HOW TO MAKE SUCCESSFUL ACQUISITIONS
Photography by Jonathan Garza
In the world of M&A, there are two categories of acquisitions: financial and strategic. In the financial transaction scenario, it’s usually a private equity firm buying a majority stake of a company, placing it in their portfolio, growing it over several years and then selling it again at a profit.
The other category of transaction is a strategic buy. According to McKinsey research, companies entering strategic deals are typically looking to buy a business for one of six reasons:
- Improve the performance of the target company
- Remove excess capacity from the industry
- Create market access for products
- Acquire skills or technology more quickly or at a lower cost than can be built in-house
- Exploit a business’ industry-specific scalability
- Pick winners early and helping them develop
This growth strategy of strategic buying was explored at a recent Texas CEO Enlightened Speaker Series event in Austin.
The Growth Strategy: From Hardware To Software
The first panelist was Phil Callahan, Director of Business Development for Silicon Labs. Now a publicly traded company in the semiconductor industry, Silicon Labs was founded as an incubator by three Austin engineers. Today, Silicon Labs is a $700 million company with 1,300 employees. Callahan estimates one-third of their current employees have come from acquisitions. “While there has been very successful organic growth within the company, mergers & acquisitions are very integral to our profitability as well as our overall growth,” said Callahan.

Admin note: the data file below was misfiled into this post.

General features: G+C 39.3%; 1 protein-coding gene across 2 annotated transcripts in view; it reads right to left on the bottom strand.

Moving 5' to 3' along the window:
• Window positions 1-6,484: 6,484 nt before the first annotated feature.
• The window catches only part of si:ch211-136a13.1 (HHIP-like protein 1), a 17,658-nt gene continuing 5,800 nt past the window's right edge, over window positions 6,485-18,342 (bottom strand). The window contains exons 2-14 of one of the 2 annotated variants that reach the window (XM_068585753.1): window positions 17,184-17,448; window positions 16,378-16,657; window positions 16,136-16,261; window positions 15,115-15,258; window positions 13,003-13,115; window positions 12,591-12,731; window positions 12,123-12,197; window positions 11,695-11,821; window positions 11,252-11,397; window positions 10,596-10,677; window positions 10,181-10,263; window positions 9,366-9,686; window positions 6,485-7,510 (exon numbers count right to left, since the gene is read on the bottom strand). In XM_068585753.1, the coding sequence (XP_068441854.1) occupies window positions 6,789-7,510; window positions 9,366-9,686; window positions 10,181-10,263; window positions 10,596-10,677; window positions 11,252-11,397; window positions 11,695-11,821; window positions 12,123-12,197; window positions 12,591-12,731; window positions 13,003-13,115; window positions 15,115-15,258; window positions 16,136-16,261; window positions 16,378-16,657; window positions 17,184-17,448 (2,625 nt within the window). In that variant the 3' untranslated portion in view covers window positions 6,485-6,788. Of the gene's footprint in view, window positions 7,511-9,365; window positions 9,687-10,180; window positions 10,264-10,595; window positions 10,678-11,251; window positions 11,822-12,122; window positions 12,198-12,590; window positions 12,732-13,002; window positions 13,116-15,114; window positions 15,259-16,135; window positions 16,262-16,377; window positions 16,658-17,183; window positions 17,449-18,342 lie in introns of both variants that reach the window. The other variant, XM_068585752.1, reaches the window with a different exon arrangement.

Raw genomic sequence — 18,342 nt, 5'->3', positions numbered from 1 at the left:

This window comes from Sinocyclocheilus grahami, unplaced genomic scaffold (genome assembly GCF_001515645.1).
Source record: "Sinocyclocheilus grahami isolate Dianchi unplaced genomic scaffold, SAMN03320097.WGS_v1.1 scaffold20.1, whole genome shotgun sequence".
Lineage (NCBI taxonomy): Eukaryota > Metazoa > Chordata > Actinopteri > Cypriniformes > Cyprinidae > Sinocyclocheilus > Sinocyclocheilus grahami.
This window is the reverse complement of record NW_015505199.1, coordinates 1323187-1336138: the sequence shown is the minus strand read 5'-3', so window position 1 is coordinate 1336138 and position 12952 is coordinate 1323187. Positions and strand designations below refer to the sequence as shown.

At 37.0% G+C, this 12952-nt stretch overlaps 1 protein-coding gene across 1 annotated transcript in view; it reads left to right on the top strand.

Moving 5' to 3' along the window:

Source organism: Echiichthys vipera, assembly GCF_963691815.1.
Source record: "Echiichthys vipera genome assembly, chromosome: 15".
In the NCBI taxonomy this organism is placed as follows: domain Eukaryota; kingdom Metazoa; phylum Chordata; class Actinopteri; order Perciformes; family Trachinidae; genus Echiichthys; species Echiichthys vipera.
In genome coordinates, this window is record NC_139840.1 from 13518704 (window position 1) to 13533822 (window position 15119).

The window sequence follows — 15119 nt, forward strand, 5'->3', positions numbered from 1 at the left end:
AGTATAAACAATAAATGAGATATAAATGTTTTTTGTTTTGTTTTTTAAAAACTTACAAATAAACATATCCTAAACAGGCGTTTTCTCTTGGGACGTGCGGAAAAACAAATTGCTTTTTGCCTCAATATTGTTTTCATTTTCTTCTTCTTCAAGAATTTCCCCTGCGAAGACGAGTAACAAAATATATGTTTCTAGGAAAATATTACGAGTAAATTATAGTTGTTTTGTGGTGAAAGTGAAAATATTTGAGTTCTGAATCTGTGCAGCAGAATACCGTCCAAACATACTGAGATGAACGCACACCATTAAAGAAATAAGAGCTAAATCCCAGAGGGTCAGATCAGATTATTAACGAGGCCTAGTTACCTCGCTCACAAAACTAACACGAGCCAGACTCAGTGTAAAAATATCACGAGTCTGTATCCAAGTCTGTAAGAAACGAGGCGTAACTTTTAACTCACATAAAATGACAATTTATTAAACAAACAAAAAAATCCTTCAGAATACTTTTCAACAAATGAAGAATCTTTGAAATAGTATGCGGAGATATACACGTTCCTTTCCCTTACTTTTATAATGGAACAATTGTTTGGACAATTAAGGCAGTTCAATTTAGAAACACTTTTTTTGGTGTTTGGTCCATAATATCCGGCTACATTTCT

Silicon Labs operates four main businesses, and the Internet of Things is now their focus for growing the company. Callahan says his company is about connecting things. “The trend today is going from interconnections from cell phones to interconnections with everything,” he said. All that interconnecting creates big data, and as a result, Silicon Labs is changing from a traditional integrated circuit hardware-based model, to a software systems model. “That is changing our financial model somewhat, and it’s changing how we look at acquisitions,” said Callahan.
As a result of their evolving strategy, Silicon Labs has made six tuck-in acquisitions in the last five years with businesses based in the UK, Finland, Norway, the United States and Canada. “We’ve found we have to go where the talent is,” observed Callahan.
While most deals focus on EBITDA, contracts, earn-outs, valuations and market multiples, “Some of the earlier transactions didn’t go as well as we might have liked in merging cultures because we didn’t spend as much time on it as we should have, and we learned a lot from that,” Callahan said.
Want Your Deal To Work? It’s The People
Speakers Julie Miller and Brian Bedford founded MillerBedford after leaving the corporate HR world at Motorola. Their firm works with clients on human capital issues like culture, leadership and strategy.
Bedford sees four parameters driving a decision to buy a company: market, technology, financials and people. But the issues surrounding people seem to always come last. “People is the final part, if it happens at all,” said Bedford.